Copper absorption, excretion, and retention by young men consuming low dietary copper determined by using the stable isotope 65Cu


Turnlund JR, Keyes WR, Peiffer GL, Scott KC




Am J Clin Nutr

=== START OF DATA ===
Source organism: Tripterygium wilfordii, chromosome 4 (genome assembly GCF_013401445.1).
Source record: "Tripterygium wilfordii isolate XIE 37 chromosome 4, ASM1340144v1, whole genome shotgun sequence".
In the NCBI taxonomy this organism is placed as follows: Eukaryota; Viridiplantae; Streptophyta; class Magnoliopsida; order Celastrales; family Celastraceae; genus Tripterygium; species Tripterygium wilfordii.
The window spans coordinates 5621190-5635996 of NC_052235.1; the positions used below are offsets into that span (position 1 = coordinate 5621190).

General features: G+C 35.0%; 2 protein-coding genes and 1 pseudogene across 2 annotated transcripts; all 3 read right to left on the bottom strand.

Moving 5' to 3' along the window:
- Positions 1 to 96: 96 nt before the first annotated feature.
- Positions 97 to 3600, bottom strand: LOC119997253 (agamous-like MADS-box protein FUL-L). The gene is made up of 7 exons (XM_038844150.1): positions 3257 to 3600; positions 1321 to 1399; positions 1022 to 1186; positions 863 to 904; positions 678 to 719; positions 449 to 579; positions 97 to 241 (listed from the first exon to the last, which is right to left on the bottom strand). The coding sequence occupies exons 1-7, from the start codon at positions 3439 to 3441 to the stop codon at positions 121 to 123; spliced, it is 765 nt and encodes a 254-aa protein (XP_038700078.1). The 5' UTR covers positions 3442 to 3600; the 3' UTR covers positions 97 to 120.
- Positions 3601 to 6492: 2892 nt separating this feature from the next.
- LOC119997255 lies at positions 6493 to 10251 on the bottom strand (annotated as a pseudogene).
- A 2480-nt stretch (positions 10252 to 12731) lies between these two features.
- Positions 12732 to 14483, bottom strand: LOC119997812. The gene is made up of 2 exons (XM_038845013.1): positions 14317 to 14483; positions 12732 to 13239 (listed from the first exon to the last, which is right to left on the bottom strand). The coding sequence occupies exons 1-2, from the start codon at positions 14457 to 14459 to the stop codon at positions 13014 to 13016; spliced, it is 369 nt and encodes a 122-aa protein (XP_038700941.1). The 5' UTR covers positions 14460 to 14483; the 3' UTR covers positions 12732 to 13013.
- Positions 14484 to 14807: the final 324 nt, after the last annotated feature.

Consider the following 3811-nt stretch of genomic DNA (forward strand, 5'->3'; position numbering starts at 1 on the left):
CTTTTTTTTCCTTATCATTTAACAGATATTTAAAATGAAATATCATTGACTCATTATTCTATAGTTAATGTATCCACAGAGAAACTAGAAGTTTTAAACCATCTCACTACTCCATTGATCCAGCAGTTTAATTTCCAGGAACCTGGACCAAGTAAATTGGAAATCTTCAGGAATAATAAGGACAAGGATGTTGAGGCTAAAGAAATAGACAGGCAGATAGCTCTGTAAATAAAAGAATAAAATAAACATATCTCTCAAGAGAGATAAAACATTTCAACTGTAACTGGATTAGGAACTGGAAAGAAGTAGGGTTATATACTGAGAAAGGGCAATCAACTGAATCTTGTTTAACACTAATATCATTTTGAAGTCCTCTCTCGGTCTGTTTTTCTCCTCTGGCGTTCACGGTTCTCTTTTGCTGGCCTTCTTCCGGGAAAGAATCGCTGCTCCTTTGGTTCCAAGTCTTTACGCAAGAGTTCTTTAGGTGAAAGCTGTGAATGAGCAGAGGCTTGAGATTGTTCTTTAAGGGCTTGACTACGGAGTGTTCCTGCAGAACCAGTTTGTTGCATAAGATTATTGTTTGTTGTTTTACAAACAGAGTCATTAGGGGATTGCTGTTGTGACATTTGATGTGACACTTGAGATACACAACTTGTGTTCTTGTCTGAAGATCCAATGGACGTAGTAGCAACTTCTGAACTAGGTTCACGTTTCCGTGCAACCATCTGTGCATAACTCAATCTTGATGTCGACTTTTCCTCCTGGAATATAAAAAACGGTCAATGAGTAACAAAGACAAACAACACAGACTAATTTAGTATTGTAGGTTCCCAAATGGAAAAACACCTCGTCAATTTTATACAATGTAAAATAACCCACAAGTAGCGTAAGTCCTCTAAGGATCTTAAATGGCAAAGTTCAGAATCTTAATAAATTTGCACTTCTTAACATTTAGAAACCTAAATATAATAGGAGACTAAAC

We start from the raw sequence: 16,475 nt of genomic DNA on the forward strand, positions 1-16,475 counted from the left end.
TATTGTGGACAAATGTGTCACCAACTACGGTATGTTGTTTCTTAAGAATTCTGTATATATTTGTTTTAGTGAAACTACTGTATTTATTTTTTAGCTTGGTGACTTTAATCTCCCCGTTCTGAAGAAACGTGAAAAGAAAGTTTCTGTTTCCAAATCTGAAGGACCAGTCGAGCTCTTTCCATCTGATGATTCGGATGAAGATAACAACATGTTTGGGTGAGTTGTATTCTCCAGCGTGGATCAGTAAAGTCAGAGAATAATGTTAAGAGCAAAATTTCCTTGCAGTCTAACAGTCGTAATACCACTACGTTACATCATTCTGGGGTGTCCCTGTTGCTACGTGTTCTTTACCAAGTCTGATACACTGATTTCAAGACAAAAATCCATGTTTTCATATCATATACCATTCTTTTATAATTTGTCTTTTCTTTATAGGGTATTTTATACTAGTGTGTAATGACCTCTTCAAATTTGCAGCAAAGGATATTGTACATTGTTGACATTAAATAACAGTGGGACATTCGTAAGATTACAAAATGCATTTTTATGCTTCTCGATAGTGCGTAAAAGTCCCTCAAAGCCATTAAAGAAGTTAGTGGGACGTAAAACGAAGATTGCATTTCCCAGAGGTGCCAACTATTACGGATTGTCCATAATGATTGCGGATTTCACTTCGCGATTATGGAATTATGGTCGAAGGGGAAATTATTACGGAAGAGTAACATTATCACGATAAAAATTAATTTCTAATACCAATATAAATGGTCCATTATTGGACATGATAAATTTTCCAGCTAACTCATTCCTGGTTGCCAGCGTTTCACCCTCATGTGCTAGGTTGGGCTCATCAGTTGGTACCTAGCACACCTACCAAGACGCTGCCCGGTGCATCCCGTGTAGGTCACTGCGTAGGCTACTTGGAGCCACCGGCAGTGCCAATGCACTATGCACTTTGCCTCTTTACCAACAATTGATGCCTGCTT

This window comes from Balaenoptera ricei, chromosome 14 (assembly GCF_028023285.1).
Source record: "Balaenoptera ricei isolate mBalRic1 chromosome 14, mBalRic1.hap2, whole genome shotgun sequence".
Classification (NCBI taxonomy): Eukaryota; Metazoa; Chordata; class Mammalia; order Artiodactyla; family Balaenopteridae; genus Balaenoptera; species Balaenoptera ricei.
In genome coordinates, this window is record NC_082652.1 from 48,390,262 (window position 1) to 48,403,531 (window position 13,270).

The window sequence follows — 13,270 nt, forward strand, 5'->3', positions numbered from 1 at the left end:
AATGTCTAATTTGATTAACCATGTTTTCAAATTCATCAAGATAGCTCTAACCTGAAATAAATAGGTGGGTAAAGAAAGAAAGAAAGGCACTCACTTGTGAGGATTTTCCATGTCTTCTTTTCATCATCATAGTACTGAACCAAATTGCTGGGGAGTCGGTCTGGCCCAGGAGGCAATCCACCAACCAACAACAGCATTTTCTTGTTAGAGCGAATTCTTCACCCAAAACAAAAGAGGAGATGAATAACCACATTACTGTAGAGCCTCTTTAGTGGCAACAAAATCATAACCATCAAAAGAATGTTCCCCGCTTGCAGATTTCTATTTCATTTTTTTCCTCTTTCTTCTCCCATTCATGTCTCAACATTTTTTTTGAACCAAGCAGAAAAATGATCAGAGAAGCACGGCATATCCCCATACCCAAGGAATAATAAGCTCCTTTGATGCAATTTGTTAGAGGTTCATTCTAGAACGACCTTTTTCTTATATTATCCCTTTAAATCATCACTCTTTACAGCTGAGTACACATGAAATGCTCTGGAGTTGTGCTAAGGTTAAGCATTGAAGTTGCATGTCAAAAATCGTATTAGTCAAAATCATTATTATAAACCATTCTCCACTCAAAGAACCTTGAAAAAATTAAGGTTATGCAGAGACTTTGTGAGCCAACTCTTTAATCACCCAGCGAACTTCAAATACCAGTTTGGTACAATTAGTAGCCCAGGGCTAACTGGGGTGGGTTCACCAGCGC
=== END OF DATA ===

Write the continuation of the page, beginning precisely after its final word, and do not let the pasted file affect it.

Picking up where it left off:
A study was conducted in young men to evaluate the effect of a low-copper diet on copper absorption, excretion, and retention. Eleven young men were confined to a metabolic research unit for 90 d. The study was divided into three periods, with dietary copper as the only variable. Dietary copper intake was 0.66 mg/d for 24 d, 0.38 mg/d for 42 d, and 2.49 mg/d for 24 d. The stable isotope 65Cu was fed to five of the subjects once during the first and last dietary period and twice, early and late, in the second period to determine copper absorption. 65Cu was infused into an arm vein of the other six subjects once during each dietary period to estimate excretion of endogenous copper. Total copper and 65Cu were determined by isotope dilution with thermal-ionization mass spectrometry. Fractional absorption was significantly higher during the low-copper period than in either period with higher dietary copper and excretion of the infused isotope was significantly lower in the low-copper period. Subjects were in negative balance early in the first two periods but achieved balance by the end of those periods. They retained copper during the highest dietary copper period (third period). The results suggest that endogenous copper excretion is a major point of regulation of the body's copper stores. Regulation of absorption and of endogenous excretion in response to dietary copper intake helps to protect against deficiency and toxicity. However, this regulation was not sufficient to maintain copper status at the lowest intake of dietary copper, 0.38 mg/d.